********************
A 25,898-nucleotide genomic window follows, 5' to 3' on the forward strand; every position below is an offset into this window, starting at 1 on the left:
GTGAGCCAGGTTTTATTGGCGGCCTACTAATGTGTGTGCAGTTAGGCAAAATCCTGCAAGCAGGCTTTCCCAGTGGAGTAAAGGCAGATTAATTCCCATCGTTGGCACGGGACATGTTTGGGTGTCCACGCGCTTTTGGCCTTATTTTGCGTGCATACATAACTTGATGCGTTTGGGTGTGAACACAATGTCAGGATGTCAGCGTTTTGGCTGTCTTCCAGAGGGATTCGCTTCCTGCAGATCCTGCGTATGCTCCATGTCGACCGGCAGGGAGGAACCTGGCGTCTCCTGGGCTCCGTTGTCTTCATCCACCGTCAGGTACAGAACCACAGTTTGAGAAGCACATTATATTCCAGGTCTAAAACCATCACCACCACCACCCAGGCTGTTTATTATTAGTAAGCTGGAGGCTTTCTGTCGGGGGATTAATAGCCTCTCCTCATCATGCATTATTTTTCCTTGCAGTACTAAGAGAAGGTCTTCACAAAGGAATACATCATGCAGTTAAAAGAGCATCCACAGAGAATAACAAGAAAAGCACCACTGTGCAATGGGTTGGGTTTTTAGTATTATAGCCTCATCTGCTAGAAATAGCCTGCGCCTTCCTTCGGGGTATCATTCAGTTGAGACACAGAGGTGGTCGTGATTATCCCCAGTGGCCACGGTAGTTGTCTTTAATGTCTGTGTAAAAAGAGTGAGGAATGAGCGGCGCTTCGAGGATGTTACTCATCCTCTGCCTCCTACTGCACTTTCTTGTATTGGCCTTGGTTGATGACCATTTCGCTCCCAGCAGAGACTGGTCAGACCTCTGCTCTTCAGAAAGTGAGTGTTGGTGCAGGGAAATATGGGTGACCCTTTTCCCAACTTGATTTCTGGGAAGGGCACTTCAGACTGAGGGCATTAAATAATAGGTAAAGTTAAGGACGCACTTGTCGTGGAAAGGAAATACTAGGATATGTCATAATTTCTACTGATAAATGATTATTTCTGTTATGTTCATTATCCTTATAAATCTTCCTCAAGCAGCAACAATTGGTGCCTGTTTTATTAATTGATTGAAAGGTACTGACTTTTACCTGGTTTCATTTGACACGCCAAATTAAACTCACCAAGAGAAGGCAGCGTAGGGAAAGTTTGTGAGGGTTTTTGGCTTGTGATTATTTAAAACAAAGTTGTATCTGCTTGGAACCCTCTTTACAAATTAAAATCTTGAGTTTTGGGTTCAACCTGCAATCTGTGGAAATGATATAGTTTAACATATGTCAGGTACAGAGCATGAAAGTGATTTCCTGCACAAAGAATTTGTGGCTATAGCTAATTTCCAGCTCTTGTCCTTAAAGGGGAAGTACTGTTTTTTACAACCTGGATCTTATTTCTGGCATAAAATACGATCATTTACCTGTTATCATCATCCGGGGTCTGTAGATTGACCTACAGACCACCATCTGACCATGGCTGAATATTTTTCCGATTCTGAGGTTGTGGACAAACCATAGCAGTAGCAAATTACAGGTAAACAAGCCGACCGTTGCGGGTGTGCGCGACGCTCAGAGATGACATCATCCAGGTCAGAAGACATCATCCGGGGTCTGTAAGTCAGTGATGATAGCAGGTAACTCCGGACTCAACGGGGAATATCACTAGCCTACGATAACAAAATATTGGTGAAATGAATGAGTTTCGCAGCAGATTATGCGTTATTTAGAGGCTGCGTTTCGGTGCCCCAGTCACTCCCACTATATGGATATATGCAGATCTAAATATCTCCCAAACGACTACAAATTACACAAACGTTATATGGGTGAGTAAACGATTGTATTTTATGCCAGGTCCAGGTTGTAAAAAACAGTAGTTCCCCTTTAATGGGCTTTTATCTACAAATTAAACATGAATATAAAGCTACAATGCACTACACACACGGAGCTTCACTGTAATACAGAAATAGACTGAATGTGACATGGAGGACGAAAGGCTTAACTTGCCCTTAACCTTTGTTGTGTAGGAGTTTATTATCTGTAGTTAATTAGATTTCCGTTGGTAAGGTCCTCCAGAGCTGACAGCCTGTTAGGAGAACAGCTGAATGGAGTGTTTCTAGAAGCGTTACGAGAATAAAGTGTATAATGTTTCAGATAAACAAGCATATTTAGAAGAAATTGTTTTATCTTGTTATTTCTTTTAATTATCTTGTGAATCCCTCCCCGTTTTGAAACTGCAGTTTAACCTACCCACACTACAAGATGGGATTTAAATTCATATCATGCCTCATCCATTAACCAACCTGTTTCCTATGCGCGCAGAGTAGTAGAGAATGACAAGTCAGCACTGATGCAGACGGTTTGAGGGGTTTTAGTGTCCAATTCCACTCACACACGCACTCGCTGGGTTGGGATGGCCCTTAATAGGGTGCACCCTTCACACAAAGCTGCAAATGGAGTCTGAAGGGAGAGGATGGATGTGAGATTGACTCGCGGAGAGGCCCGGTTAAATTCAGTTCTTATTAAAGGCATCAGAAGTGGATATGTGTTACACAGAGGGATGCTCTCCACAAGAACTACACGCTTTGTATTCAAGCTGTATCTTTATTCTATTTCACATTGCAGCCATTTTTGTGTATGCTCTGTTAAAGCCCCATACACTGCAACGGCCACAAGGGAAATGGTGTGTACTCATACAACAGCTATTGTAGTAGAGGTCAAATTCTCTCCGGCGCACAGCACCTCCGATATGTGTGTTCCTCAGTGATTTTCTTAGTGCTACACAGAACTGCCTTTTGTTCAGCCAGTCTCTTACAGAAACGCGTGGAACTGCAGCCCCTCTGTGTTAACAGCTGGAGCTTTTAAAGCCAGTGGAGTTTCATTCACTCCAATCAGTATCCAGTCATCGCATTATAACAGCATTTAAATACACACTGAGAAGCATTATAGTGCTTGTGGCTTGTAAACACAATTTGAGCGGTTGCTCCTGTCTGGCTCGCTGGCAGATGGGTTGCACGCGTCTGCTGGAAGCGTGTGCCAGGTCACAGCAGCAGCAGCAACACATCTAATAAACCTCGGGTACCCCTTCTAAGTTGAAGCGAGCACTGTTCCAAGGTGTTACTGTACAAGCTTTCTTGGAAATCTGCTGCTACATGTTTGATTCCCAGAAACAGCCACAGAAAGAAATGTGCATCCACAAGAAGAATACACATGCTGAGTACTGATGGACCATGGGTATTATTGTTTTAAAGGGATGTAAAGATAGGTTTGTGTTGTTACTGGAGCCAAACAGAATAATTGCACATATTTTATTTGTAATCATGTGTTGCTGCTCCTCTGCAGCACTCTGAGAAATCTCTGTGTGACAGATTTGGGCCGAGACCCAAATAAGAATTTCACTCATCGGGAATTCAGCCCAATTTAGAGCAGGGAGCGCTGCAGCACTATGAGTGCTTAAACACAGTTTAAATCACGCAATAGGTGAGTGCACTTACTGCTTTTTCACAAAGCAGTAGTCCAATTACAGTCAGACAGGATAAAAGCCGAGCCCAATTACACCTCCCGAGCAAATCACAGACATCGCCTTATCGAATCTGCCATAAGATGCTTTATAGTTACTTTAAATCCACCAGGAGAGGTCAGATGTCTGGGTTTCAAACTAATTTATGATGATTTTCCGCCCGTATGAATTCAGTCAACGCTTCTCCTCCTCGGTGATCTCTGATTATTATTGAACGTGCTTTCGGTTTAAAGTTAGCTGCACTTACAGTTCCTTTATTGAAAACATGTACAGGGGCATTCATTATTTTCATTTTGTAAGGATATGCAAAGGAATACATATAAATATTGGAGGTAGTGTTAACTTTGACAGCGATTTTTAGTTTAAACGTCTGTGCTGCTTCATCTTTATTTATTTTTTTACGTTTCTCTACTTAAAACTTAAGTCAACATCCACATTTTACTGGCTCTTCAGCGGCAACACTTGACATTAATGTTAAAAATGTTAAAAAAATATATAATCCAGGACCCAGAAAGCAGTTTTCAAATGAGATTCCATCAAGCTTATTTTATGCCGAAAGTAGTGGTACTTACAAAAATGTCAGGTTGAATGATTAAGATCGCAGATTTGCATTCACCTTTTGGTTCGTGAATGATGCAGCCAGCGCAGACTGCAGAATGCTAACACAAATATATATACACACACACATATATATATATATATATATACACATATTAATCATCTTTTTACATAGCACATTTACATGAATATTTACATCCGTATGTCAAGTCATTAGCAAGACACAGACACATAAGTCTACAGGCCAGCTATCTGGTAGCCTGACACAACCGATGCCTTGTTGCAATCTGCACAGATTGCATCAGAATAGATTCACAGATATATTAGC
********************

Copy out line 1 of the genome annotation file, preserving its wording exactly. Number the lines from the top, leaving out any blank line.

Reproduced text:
A 25,898-nucleotide genomic window follows, 5' to 3' on the forward strand; every position below is an offset into this window, starting at 1 on the left: